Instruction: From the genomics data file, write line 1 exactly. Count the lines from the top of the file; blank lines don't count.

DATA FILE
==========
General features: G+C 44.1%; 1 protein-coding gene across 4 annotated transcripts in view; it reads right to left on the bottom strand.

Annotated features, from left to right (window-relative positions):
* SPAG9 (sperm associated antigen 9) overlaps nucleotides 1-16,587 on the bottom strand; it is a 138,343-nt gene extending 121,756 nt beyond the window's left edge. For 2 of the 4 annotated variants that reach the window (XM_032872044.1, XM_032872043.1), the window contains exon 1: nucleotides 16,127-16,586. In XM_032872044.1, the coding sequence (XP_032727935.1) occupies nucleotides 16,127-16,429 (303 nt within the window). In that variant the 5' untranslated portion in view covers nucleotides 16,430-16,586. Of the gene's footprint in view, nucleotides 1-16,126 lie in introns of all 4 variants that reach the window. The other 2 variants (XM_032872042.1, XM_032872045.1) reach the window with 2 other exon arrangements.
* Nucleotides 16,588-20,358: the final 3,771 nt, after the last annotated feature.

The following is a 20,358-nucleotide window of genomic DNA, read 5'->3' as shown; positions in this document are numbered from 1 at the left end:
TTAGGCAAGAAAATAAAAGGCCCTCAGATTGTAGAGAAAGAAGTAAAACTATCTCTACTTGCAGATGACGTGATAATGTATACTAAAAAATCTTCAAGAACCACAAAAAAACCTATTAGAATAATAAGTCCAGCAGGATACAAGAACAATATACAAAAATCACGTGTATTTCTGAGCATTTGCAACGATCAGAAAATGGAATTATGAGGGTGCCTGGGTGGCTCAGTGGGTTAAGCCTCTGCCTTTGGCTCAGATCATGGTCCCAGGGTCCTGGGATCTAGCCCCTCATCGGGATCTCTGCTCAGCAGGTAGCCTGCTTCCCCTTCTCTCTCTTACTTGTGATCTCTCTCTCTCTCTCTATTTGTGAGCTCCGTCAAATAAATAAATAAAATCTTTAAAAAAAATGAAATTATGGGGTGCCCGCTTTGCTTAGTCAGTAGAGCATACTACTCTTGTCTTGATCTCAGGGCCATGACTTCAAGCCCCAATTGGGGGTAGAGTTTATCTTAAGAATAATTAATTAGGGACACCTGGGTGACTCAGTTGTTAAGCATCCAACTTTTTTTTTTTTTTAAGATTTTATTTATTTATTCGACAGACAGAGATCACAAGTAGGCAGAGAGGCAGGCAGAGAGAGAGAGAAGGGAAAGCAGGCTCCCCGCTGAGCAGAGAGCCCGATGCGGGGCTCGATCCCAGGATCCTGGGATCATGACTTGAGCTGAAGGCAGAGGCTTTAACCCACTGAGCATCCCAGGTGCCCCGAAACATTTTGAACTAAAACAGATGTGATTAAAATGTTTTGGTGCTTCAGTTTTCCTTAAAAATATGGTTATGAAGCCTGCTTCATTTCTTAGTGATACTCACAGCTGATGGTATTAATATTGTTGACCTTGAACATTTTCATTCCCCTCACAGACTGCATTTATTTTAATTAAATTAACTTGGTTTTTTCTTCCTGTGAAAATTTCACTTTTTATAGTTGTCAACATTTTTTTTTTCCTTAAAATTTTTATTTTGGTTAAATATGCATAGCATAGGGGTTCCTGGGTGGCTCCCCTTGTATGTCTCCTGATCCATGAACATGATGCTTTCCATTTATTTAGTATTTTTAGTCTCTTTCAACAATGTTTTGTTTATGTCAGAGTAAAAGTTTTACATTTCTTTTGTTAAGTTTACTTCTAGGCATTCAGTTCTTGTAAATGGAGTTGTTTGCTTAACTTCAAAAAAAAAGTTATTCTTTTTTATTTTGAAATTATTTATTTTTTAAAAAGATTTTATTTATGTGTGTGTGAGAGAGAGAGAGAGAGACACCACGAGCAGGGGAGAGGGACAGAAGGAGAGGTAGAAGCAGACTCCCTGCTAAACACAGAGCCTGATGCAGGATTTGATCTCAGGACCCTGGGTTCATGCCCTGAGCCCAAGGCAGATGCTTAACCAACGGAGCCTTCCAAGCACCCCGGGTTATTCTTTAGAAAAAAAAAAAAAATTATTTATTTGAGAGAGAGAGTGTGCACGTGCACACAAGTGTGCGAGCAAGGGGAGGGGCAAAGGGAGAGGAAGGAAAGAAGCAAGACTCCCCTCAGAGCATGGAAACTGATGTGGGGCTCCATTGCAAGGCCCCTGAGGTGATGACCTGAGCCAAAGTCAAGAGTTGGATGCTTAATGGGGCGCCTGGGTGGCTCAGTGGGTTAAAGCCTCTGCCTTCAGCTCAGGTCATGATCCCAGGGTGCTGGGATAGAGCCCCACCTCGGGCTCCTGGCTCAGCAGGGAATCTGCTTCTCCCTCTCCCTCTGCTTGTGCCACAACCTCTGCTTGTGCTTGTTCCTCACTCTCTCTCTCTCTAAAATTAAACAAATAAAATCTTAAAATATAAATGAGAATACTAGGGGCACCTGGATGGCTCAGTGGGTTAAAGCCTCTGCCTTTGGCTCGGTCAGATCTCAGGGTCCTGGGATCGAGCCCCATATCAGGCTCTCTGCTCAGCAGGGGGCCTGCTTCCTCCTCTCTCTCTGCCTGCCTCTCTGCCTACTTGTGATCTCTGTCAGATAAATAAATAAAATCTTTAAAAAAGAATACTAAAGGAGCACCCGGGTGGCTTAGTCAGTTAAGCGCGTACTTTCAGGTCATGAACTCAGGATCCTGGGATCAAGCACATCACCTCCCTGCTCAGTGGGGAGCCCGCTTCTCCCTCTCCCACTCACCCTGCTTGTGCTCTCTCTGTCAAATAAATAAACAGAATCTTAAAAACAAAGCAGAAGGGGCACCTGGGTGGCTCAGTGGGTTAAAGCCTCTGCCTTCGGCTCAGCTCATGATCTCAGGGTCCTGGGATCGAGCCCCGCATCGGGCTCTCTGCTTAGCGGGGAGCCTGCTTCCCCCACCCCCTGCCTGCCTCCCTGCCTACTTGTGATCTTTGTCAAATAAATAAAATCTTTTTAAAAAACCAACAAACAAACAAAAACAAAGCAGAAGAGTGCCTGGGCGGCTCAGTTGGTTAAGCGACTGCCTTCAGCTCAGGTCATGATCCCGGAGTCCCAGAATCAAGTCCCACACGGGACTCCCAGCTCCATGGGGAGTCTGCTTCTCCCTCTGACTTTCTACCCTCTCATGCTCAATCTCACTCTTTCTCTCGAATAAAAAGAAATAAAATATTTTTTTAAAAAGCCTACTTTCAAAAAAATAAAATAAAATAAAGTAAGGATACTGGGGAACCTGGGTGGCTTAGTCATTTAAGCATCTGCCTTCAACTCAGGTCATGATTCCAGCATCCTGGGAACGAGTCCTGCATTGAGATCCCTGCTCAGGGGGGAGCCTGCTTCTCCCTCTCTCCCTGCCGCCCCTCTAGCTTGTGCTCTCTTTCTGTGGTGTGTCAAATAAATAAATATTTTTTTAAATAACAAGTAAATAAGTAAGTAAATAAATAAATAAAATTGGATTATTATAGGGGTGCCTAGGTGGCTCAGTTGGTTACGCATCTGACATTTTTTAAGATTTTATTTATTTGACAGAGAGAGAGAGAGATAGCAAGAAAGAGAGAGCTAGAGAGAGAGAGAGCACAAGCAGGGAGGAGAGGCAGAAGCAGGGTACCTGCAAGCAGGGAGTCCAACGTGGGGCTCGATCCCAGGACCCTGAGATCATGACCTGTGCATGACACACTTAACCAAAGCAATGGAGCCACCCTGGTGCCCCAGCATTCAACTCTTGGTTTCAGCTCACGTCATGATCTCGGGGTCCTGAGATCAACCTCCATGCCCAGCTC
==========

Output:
General features: G+C 44.1%; 1 protein-coding gene across 4 annotated transcripts in view; it reads right to left on the bottom strand.